Yuri!!! on ICE – Mid Season Review
Note: Due to injury, Linny will be taking a diminished roll through the Mid Season reviews. She will return for the full reviews at the end of the season.
Yuri!!! on ICE:
Original Air Dates: October 5th, 2016 – ???
Synopsis: Yuri Katsuki had attained a placement within the Figure Skating Grand Prix, carrying the hopes of all of Japan on his shoulders. Unfortunately, Yuri suffered a crushing defeat in the finals that not only ruined his chances of winning, but sent him down a spiral of despair. Returning to his hometown in Kyushu, Yuri hides away in his family’s home, stuck between his desire to continue and his urge to retire. But after an accidental youtube upload of Yuri’s private performance for his childhood friend, Victor Nikiforov, five-time consecutive world champion skater, and Yuri’s personal idol, shows up to become Yuri’s personal trainer!
Mid Season (6 episodes) Review (Warning: Some Spoilers to Follow):
Tom: Yuri!!! on Ice wowed audiences with impressive figure skating animation that sold viewers on its underdog story of Yuri Katsuki and his gradual rebirth in the world of figure skating with the help of his long time idol, Victor Nikiforov. Unfortunately that gold standard level of quality isn’t maintained. Yuri plummets in animation fidelity, with frequent dips in quality that make the figure skating portions of the series at times painful, or perhaps embarrassing to watch. The color palette, which gives the show it’s melanholic, dreamy feel continues, and helps to mitigate the disappointing dips in quality.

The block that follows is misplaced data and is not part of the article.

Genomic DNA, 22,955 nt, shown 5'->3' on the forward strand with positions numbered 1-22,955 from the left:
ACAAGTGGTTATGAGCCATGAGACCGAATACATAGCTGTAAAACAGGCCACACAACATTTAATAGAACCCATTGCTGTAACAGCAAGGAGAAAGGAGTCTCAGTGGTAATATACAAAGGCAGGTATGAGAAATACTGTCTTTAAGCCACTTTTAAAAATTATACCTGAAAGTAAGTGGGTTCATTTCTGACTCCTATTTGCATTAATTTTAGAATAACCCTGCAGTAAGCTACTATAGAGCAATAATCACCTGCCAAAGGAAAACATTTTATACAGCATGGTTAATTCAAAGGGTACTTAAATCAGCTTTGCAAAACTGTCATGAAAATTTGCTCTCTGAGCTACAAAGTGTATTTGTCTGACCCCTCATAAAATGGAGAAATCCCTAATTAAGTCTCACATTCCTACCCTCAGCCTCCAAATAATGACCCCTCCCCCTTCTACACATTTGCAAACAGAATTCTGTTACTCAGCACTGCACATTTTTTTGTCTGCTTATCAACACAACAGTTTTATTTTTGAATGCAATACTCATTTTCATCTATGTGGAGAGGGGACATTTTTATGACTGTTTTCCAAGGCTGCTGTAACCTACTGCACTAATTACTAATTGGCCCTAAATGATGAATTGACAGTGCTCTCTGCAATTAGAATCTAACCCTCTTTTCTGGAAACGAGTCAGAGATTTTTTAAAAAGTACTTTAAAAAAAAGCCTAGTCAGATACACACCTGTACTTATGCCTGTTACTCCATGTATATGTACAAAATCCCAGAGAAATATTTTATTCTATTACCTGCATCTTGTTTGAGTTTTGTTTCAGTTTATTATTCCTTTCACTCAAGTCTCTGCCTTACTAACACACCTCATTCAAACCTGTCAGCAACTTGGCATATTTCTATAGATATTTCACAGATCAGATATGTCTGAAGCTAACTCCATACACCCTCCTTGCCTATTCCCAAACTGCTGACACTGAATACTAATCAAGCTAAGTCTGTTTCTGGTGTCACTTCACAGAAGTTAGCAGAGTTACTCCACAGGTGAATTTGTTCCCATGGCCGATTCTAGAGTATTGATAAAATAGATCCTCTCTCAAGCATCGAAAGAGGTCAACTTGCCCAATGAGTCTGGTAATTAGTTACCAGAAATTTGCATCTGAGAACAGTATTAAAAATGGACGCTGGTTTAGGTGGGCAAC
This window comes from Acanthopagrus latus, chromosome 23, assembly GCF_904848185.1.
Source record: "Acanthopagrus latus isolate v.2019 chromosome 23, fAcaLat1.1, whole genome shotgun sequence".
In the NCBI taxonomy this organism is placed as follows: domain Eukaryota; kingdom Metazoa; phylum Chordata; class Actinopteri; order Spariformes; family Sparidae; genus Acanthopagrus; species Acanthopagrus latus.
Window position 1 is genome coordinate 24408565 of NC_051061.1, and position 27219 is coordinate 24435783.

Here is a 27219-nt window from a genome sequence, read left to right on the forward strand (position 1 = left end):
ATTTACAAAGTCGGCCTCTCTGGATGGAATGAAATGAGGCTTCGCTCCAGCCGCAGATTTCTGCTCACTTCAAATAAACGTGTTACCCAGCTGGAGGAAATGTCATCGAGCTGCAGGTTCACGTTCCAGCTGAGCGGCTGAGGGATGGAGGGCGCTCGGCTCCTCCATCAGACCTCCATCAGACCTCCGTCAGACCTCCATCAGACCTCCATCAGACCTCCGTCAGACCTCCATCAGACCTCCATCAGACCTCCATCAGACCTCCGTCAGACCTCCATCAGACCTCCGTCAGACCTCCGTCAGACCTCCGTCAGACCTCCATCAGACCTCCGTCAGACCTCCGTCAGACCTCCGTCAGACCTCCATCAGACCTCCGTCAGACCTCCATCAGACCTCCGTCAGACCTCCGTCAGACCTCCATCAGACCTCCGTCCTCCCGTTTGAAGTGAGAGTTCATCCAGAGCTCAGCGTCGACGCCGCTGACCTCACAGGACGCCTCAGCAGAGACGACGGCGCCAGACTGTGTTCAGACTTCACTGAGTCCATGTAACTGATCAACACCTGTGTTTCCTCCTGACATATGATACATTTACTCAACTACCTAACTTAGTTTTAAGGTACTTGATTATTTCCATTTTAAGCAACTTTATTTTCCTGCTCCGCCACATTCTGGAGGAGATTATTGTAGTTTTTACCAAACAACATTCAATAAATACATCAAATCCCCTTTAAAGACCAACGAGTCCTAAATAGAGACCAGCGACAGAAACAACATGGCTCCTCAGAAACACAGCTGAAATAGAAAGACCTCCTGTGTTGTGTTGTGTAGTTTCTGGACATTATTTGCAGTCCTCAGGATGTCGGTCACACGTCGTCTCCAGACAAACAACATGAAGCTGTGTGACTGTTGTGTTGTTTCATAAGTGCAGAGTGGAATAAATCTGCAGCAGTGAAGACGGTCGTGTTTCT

But all isn’t lost. Even without its high quality art Yuri on Ice remains compelling, thanks to its characters and narrative. Yuri Katsuki himself continues to be a highly relatable character, attracting lots of sympathy. However, that underdog narrative gradually morphs into a story of Yuri’s rise and struggle to maintain his position as the new ‘top dog’ of the figure skating world. It becomes less about picking himself back up and more so about discovering his budding talents and personal drive.
Yuri’s instructor, Victor, who’s received plenty of fan attention, continues to be a fun, if aloof character, who can rub certain viewers the wrong way with his exceedingly nonchalant, almost self-centered attitude. The other Yuri of the series, the closest character we have to an antagonist, has gradually shifted away from a more central role as Yuri finds himself in direct competition with new obstacles and players before he’ll come back around to compete with this other Yuri.
Yuri’s shift in narrative has been fast, allowing for Yuri’s latent talent to shine through in just six episodes, all but abandoning the idea of Yuri as a underdog struggling to recover from his fall from grace. For people watching more for the rise of an underdog, that half of the story seems mostly concluded. With that conclusion, Yuri on Ice has gradually managed to find a balance between its more comedic tone and darker aspects, as well as its frequent Yaoi, homo-erotic pandering. This aspect of the series has only increased in frequency, and is something bound to make viewers less comfortable in their sexuality, well, uncomfortable.
For more open minded viewers, or those unbothered by homo-erotic pandering, there’s a lot to love otherwise. The characters are fun, enjoyable, and the balance between comedy and internal frustration is spot on. Yuri!!! On Ice is best aimed at viewers who enjoy the pandering of Yuri and Victor as closet lovers, but offers enough that more general audiences can still find an attractive story to enjoy.